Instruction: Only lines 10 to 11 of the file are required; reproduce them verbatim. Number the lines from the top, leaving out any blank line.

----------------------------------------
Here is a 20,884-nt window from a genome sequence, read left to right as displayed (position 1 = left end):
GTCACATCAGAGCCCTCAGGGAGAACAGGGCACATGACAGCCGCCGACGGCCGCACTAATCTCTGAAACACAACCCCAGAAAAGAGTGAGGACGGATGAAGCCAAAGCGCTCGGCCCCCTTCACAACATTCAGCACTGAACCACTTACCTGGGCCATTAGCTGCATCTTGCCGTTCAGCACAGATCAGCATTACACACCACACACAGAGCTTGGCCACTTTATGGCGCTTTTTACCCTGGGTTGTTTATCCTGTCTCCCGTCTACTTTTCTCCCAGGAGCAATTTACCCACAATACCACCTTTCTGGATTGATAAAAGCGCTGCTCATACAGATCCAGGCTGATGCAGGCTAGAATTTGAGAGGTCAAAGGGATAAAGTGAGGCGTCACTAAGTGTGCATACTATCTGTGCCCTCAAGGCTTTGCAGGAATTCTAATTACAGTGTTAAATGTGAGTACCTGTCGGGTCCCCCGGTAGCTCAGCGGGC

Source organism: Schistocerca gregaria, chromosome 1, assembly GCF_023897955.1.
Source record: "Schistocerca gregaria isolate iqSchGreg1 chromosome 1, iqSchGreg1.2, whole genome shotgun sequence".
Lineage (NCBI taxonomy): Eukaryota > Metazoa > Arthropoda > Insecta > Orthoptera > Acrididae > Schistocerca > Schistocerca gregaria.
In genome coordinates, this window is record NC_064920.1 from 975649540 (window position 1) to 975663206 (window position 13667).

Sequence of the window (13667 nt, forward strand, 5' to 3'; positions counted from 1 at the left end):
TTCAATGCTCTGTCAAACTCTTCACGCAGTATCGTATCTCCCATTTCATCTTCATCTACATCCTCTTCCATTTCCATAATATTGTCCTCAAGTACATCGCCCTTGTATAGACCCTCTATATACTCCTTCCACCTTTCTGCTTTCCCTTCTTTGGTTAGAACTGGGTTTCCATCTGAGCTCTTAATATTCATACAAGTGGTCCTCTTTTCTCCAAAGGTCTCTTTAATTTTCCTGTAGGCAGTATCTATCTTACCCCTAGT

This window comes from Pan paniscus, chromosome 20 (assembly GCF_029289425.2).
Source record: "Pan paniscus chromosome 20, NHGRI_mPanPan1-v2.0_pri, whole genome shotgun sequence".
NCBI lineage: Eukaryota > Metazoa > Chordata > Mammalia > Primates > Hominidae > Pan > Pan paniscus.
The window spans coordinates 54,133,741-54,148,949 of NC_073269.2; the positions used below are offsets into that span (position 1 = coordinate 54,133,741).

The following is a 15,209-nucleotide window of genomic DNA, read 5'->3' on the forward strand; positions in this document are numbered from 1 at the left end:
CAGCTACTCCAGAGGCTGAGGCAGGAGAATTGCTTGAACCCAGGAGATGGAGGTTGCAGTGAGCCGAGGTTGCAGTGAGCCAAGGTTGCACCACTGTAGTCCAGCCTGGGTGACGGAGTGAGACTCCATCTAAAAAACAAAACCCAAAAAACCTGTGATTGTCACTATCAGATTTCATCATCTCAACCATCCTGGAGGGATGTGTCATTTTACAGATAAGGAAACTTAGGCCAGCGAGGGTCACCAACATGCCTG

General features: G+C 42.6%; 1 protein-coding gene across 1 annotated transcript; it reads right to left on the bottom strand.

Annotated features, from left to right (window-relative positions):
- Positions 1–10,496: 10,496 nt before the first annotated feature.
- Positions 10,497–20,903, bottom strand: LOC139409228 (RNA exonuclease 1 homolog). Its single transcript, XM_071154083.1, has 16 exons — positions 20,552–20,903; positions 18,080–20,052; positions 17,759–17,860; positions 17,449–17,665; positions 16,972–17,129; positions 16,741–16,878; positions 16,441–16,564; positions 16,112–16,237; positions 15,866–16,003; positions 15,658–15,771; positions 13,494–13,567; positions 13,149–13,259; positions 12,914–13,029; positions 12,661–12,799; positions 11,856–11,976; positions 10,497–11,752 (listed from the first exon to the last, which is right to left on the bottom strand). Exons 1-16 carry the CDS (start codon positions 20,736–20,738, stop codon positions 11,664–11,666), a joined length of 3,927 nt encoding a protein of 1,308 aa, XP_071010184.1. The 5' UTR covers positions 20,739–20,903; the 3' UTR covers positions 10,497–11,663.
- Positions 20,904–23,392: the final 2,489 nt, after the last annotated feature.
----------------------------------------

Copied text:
Source record: "Pan paniscus chromosome 20, NHGRI_mPanPan1-v2.0_pri, whole genome shotgun sequence".
NCBI lineage: Eukaryota > Metazoa > Chordata > Mammalia > Primates > Hominidae > Pan > Pan paniscus.